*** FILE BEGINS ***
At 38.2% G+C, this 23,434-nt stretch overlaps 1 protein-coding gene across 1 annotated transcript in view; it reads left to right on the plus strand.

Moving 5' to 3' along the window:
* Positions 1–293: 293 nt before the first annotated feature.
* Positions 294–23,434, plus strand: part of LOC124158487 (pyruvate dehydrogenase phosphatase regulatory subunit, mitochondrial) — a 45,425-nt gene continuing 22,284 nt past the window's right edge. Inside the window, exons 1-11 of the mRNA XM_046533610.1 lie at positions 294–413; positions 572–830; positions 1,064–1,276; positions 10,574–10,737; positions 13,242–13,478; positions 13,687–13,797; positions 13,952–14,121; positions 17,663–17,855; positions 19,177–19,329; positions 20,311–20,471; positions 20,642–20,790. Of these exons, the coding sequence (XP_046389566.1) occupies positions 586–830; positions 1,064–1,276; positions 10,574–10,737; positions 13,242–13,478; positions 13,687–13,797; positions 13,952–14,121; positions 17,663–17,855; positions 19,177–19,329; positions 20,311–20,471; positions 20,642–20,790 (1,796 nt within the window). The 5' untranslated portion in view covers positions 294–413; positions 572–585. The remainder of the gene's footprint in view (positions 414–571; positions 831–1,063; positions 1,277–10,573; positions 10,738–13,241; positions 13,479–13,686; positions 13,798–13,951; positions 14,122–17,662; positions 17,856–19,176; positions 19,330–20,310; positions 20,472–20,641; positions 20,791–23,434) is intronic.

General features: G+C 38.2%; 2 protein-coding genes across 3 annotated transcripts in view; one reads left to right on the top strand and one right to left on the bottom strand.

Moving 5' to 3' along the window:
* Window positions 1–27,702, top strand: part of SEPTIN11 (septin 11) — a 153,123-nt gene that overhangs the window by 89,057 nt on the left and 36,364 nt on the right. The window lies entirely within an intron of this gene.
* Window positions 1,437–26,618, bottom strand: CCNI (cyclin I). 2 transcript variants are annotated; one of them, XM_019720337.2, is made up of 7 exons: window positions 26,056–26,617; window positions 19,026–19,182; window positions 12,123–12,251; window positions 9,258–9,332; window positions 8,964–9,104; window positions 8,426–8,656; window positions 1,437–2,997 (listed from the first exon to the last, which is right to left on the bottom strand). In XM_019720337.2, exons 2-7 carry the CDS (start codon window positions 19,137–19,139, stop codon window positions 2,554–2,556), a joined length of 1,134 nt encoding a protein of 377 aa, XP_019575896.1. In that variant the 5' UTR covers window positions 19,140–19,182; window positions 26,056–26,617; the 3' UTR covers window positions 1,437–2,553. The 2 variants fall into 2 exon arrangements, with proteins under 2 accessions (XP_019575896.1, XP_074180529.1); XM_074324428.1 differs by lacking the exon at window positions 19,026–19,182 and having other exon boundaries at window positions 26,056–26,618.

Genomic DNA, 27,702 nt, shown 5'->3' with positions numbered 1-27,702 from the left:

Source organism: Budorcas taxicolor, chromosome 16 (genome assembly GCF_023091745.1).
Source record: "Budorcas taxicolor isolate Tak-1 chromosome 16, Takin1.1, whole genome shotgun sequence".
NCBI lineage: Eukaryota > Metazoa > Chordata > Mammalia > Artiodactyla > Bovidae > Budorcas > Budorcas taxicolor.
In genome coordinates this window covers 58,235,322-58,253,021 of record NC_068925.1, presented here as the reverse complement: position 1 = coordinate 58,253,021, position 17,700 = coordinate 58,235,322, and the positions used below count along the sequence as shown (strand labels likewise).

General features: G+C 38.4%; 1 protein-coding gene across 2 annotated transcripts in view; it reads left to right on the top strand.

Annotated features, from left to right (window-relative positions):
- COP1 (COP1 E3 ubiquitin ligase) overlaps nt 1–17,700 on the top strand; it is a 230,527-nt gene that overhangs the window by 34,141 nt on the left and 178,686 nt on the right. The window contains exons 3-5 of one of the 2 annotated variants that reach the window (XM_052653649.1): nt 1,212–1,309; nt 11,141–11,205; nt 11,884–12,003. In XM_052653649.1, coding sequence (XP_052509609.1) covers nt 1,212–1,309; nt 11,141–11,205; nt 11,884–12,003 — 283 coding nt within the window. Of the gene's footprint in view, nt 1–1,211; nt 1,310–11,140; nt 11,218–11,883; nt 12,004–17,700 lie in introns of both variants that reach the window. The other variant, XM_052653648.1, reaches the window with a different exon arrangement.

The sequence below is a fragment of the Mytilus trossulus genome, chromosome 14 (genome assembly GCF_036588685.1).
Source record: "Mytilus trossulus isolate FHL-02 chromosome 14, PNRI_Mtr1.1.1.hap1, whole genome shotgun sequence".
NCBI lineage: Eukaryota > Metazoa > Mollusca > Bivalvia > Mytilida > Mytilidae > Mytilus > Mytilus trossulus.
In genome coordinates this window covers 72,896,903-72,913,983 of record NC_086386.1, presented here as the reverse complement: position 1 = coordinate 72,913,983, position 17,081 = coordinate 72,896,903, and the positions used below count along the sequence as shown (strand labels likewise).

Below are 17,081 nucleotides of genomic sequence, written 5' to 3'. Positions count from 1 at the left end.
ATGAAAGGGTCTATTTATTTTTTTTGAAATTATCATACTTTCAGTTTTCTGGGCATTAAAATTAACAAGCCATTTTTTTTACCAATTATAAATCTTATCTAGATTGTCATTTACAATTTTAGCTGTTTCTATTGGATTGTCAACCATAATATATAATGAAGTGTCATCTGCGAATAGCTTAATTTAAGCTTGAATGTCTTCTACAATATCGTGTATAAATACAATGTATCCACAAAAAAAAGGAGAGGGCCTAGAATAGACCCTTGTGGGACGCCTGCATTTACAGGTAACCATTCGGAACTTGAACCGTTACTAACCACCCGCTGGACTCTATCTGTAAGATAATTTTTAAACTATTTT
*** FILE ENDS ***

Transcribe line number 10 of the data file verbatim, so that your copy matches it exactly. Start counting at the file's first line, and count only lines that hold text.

Source organism: Budorcas taxicolor, chromosome 16 (genome assembly GCF_023091745.1).